More than anything, the sound resembled an explosion.
But what was its origin?
Had lightning struck the house directly? Was the roof torn open, admitting the pounding rain?
Then the terrible crash was repeated.
The distant rumble of thunder increased to a nearer roar.
Outside the bedroom window the storm flung down its brilliant electrical spears.
And awake in the darkness, imagining the worst, what came to mind was fire.
Nasty weather had targeted our neighborhood before. Twice the wooden shingles on our house’s eaves were set ablaze, but the problem was discovered before any serious damage was done.
The elderly occupant of the house two doors west of ours was less lucky. If another neighbor gathering up storm debris that night in his yard hadn’t noticed smoke and a shower of sparks, that woman’s house almost surely would have burned to the ground, and likely taken the one next door with it.
Despite the awful racket it made, this latest unpleasantness did less damage — to us at least. Our only real loss was a single tree, a large soft maple favored by the squirrels.
More important is a towering black walnut whose major branch overhangs both our garage and two neighbors’ fences — which luckily were spared.
The main surprise the morning after the tempest was to find that the lights throughout the house, our television, the microwave, my computer and all other electrical appliances were working perfectly — this despite the fact that half the elm was lying on wires between the utility pole and the house, and some even appeared to have been pulled loose from their connection.
I remember well a different weather crisis in a previous season — November of our first year in our present home.
The winter sky that day let drop an inch-thick burden of ice that coated every branch and twig, every not-yet-fallen bit of foliage. And by evening’s end the entire city had gone dark.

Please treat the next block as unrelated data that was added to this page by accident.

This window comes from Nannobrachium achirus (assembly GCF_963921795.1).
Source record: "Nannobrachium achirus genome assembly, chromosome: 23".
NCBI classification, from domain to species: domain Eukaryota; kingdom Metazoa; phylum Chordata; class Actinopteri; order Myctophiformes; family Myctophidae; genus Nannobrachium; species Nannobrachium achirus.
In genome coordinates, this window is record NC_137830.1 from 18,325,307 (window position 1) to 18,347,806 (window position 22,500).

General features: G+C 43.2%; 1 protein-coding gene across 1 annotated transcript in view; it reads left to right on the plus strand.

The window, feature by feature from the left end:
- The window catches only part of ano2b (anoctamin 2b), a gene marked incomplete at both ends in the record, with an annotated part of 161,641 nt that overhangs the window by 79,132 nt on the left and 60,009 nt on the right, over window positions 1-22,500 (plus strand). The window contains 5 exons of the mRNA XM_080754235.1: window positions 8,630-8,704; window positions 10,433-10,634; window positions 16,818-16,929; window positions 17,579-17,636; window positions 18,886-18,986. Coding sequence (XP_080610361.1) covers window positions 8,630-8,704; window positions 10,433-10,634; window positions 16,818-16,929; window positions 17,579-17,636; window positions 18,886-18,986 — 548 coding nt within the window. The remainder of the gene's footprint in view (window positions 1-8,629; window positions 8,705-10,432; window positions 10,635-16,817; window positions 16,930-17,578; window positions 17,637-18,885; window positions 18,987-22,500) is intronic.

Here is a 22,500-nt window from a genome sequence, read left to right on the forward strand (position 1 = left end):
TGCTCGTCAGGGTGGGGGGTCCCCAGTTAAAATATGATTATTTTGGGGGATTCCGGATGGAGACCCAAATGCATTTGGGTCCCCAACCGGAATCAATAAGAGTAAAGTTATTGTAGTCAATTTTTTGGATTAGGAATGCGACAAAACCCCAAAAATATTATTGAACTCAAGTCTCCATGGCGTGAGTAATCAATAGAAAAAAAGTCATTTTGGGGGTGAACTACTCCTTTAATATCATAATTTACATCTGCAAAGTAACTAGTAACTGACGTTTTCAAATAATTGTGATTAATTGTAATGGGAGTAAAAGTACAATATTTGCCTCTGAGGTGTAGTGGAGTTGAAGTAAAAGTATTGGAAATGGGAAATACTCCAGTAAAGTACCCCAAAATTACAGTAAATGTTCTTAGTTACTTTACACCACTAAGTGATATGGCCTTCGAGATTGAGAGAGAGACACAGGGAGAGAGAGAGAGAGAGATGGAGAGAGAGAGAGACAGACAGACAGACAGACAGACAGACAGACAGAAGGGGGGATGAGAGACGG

“But we have a fireplace,” I thought. “We surely won’t suffer much.”
Then I went out to bring in kindling and logs for the fire.
But what had been an orderly woodpile just hours before was now a single large, solid object, all welded together inside a frozen heap.
An ax was useless. I had no proper gloves. And as the pallid sun went out, the house began to cool. The furnace, deprived of electrical power, was no longer firing.
The gas stove in the kitchen made possible the boiling of water for coffee and the warming of soup. And a Coleman lantern from the basement closet of camping gear gave comforting light, and a little encouragement.
But the news we could get on our battery-powered radio was not promising. We weren’t alone in our discomfort.
Far from it. In fact our whole city — and an area extending much beyond its limits — was smitten.
Power lines were down. Utility crews were out in force, trying to restore service. But the scale of the problem was too great. The best hope of relief would be from repair teams trucked in from regions less affected than ours.
Some of those were far away. The wait could be days.
Meantime, stored food would spoil. Plumbing pipes in walls and floors would freeze, break and spill their contents to worsen the nightmare.
Nine days, I seem to remember the ordeal lasted.
But we survived — the four of us: my wife and I and our daughters, ages 2 and 3 — all scrunched together in one double-size sleeping bag, glad for the shared warmth.
It ended as abruptly as it had begun — just as surely as this emergency will. At some point in the final night we woke to an upstairs radio blaring a country tune. Every light was shining. And from the basement we could hear the hum of a furnace restored to life.
For several years after, every time a likely storm blew in, our girls confessed their hope for another such adventure. But for us, one was quite enough.